My AirBnb Experience

First time I moved to San Francisco, I didn’t have an apartment (or a job for that matter). Living in a hostel wasn’t something I was looking forward to.

If I were traveling in San Francisco, staying in a hostel would be my first choice. But since I knew I was going to look for an apartment, I wanted to find an opportunity to get a feel of the different neighborhoods in San Francisco.

Why I Chose to Use AirBnb instead

AirBnb seemed to offer an alternative option for people like me. Not really traveling, but not ready to commit to an area either. Too poor for a proper hotel, too private for Couchsurfing.

My ‘residential’ hotel experience in the Mission

The first place I stayed in was a ‘residential’ hotel in the Mission district. It was an old building. The rooms were tiny but filled with personality. There was no kitchen, but the room came with a sink and a microwave. The room was so tiny that I could use the sink while sitting on the bed.

Every evening other residents would gather in the enclosed patio to drink wine and smoke. The owner was into everything French and the vibe was rather bohemian if I can say so myself. Breakfast was included and it was a time to meet and get to know the other residents as well.

Finally the size of the room and the general vibe of the area (it was close to the ghetto 16th and Mission plaza) made me look somewhere else.

Don’t get me wrong though, the Mission District is a vibrant area filled with restaurants and galleries. It’s home to San Francisco’s hispanic population which means if you like Latin food – this is where you need to go.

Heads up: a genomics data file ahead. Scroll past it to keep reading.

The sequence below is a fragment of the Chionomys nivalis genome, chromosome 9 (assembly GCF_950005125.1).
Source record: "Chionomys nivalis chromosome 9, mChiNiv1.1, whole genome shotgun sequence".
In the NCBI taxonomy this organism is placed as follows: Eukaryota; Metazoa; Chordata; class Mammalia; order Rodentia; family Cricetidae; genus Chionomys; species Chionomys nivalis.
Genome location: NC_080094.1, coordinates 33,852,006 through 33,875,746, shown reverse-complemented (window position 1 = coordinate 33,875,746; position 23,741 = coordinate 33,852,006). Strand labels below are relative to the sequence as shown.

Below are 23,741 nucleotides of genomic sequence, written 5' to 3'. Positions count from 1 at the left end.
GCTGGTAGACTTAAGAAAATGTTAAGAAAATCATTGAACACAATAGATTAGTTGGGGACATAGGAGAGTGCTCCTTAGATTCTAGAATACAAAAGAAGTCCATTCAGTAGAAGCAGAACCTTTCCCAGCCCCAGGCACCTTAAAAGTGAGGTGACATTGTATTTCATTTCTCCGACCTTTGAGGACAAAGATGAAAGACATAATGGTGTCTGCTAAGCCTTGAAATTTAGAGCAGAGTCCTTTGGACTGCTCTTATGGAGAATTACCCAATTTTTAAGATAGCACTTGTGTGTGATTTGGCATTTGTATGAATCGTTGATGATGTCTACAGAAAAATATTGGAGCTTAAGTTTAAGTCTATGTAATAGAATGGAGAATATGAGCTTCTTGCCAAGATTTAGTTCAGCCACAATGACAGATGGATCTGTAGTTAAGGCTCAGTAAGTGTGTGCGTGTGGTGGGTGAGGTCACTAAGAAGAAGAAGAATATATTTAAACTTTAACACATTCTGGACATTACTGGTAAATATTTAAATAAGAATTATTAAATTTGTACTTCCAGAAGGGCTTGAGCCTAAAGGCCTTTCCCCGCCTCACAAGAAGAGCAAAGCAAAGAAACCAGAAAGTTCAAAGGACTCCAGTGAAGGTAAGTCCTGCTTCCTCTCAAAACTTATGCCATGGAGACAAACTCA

Unfortunately, rental price in the good part of Mission was higher than I could afford. So I learned that I wasn’t quite ready to live there.

A Victorian home in the hippy (Haight Ashbury) district

We found a place right on the main street of Haight Ashbury district. The apartment complex is located above the stores lining up the main street. There was a cafe right underneath us where homeless people would have a gathering in the evenings when the stores are closed.

The apartment itself was really nice. It has a kitchen and we share a bathroom with the owner of the apartment. Haight Ashbury is known as the birthplace of the 60’s hippie movement and it’s trying hard to cling to the past. There’s a large population of panhandlers in the area. That, by itself, is fine. It’s just a part of living in San Francisco in general. But it also means waking up in wee hours in the morning because of fights on the street, or drunken wailing and guitar singing.

The large selection of coffeeshops and unique stores make for a nice atmosphere to walk around though.


Living in a shared housing gave me an opportunity to learn about the pros and cons of each SF neighborhood. It also gave me a local perspective on many things as well as tips on restaurants, underground festivals/events, and other local matters.

As of a matter of fact, my landlord in the Mission hotel provided me with helpful tips on how to find an apartment in San Francisco.

So, for those considering looking to move to San Francisco, a house sharing experience (like AirBnb, wimdu, roomarama, etc) is something I highly recommend.


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